Trip Report: West Bay Divers - Paradise Oceanic Hotel - May 19-27, 2012 - part 1
Welcome to ScubaBoard, an online scuba diving forum community where you can join over 205,000 divers diving from around the world. If the topic is related to scuba diving, this is the place to find divers talking about it. To gain full access to ScubaBoard (and make this large box go away) you must register for a free account. As a registered member you will be able to:
Participate in over 500 dive topic forums and browse from over 5,500,000 posts.
Communicate privately with other divers from around the world.
Post your own photos or view from well over 100,000 user submitted images.
Gain access to our free classifieds marketplace to buy, sell and trade gear, travel and services.
Use the calendar to organize your events and enroll in other members' events.
Find a dive buddy or communicate directly with scuba equipment manufacturers.
All this and much more is available to you absolutely free when you register for an account, so sign up today!
If you have any problems with the registration process or your account login, please contact the ScubaBoard Support Team.
West Bay Divers, formerly affiliated with Ocean Connections, is based on the grounds of the Paradise Beach/Paradise Oceanic hotel complex. It is managed by two folks from England, Luke and Malcolm. The other instructors and divemasters include Nick (from Montreal) and Kane (not sure if I spelled that correctly) from Wales, and Deb from Argentina.
I made my reservation by e-mail and Malcolm responded promptly. I told him the days I wanted to dive and requested mornings if possible. I had several questions for Malcolm and he answered all of my questions very quickly. Also, as a point of reference, I’ve been coming to Roatan for 10 years so I am somewhat familiar with the area.
My goal was to get seven days of diving. Unfortunately, the weather did not cooperate. We had three days of really rough weather which impacted diving in many parts of the island. I did get three great days of diving in wonderfully clear water, and for that I am thrilled.
West Bay Divers runs four boat dives per day, two in the morning and two in the afternoon. If an extra divemaster or instructor is available, he/she can also lead shore dives. This turned out to be a very good feature.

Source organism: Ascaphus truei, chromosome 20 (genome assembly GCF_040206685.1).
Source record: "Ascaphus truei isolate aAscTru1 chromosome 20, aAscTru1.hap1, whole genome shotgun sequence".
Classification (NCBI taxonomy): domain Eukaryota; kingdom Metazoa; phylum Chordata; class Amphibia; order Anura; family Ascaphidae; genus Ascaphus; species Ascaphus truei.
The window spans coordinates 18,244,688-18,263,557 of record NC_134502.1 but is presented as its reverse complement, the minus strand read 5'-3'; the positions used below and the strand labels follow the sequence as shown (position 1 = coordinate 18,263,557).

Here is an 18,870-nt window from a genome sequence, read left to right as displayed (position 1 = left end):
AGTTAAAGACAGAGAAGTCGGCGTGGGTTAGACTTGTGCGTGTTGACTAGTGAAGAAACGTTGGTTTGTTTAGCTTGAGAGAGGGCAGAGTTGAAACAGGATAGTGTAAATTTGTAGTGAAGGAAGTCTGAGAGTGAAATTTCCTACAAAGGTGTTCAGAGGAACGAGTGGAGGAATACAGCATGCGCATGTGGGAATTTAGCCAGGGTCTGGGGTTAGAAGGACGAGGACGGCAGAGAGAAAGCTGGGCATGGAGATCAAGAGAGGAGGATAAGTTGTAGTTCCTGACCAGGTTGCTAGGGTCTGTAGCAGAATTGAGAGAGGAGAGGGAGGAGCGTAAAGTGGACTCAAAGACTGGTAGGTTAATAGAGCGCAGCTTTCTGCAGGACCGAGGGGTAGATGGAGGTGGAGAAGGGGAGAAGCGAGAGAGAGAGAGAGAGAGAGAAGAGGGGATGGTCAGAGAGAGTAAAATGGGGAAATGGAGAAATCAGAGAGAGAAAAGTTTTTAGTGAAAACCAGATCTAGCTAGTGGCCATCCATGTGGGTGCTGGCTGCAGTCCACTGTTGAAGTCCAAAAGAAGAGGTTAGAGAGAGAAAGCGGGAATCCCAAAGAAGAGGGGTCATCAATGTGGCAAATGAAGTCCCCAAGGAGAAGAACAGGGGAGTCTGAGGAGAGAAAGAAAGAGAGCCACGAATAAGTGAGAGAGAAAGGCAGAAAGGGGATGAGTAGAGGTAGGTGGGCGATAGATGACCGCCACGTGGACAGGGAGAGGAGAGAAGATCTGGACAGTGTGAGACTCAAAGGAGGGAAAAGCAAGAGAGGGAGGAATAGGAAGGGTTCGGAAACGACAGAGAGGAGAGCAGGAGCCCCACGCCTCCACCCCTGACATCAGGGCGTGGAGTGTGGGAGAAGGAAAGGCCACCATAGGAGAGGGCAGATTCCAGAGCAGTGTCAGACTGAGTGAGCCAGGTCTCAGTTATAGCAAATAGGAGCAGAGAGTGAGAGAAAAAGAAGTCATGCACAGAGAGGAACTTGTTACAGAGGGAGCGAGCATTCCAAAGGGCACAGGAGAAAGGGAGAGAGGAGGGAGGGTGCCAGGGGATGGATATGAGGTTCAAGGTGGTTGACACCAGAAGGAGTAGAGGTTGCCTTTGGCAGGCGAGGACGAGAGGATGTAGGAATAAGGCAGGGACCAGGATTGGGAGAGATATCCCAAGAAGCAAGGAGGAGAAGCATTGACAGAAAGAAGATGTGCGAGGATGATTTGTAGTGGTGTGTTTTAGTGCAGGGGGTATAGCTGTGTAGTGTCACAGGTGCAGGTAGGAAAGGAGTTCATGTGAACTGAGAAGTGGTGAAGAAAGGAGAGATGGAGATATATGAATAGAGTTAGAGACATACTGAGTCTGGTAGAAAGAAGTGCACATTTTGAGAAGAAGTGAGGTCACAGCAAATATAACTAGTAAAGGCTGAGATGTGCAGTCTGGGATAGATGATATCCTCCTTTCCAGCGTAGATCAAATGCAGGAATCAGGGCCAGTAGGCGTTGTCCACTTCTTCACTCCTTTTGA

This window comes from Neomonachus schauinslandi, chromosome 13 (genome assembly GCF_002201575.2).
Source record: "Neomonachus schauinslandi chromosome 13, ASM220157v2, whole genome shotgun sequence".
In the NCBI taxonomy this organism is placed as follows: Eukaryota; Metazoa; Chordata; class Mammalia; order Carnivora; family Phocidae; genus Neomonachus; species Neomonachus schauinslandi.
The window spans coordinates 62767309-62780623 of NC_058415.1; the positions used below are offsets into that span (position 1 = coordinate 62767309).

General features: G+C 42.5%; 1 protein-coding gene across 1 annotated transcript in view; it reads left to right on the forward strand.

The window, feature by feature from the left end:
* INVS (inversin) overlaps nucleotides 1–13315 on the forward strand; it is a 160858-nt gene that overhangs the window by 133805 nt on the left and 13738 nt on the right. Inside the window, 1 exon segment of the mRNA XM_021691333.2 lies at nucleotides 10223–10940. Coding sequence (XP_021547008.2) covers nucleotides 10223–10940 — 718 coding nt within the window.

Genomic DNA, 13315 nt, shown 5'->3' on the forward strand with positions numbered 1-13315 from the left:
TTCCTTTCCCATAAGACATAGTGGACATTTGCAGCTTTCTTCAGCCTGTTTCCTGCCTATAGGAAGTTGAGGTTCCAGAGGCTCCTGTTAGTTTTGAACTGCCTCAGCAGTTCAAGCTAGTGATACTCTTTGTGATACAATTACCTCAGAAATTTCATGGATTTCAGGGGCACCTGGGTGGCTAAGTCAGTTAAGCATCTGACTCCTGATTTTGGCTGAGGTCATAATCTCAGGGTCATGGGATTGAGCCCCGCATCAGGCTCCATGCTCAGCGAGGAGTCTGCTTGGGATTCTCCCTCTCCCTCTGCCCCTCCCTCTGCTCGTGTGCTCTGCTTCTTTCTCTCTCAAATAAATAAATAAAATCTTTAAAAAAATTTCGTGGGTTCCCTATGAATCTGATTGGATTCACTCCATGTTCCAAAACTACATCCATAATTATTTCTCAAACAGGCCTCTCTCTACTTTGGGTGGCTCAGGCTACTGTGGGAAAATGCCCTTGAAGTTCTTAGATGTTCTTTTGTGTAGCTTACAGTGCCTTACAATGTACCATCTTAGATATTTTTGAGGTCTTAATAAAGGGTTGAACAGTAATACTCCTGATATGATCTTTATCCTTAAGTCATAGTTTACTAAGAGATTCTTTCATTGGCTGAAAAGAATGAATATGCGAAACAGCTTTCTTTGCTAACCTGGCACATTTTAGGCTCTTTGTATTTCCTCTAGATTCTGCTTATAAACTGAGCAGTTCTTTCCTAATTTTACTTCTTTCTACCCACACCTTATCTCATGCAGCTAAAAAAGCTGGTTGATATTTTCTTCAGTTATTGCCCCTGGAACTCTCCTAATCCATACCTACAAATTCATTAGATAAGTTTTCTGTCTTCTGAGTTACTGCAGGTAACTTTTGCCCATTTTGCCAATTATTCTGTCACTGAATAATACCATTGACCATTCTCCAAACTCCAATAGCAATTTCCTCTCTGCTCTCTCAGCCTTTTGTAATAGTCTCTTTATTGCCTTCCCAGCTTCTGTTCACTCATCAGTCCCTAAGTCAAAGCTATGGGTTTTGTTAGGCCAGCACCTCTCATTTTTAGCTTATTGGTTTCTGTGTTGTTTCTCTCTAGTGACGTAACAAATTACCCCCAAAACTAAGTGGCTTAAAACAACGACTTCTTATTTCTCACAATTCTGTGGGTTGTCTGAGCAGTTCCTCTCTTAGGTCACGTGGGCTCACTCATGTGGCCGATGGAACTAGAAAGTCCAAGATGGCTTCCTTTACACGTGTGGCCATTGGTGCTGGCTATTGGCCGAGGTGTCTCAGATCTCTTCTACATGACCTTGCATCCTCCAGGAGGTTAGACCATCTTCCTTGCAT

I did my first dive, a shore dive, with Malcolm out of Mandy’s Eel Garden which is a short walk from the shop. Believe it or not, this is the first time in 10 years I have done Mandy’s as a shore dive. Usually, I jump in from a boat so this was different. I am so glad I did it because it was a very different experience and I really enjoyed it, so much so that I did two variants of it later in the week.
We then had the three days of bad weather so I just hung out at the beach and the pool. The following day, there was a large group diving in the morning so I opted to do another shore dive off Mandy’s with Nick. We saw a totally different part of that site that I had not seen before. We then went out to Butcher’s Bank on the boat, another good dive. The next day I opted to do still another shore dive from Mandy’s but we went westwards towards Black Rock. I hadn’t seen this part of the wall before so that was a good treat. We then did a boat dive from Black Rock and went almost to Pablo’s Place, another spectacular dive. Normally, I wouldn’t do this many shore dives but I really enjoyed the variety and had Nick as my private dive guide for most of the week.
The shop’s dive boat can hold maybe up to a dozen people. You have to board from within the water. It’s very shallow but I opted to use the ladder for entry. I didn’t see a camera bucket but I’m sure they would put one on board if you needed it. Keep in mind that most of the dive sites are no more than a five or ten minute boat ride.
One thing I like about the shop’s rates is that they include equipment in the dive rate and still have a reasonable price. I brought my mask and regulator and used their other equipment. The BCDs were in good shape. The fins and wetsuits were in reasonable shape as well. One thing I would suggest is that if you have a pair of booties and open heel fins, it might be worth bringing them. The reason I suggest this is that there is a part of the dive shop grounds that has gravel. It’s not something the shop designed, but rather the way the surrounding resort was built. If you are using full foot fins and are walking barefoot, you may have to walk on the gravel. It’s not much of a distance, but I would have preferred to have booties.
The dive briefings were usually given at the shop beforehand and were pretty thorough. On the boat, the backroll entry method was used. The dives averaged 50 minutes and were limited mostly by air consumption.
In terms of fish life, I saw lots of the standard Roatan stuff: jacks, triggerfish, trumpet fish, turtles, rays, squid, eels, parrotfish, etc. I also saw a few lionfish, but not as many as I’ve seen elsewhere.
In terms of payment, the shop takes cash and credit cards. They simply run a tab for you during the week and you pay at the end. I paid tips at the end of the week.
Overall, I had a great time with West Bay Divers and would dive with them again.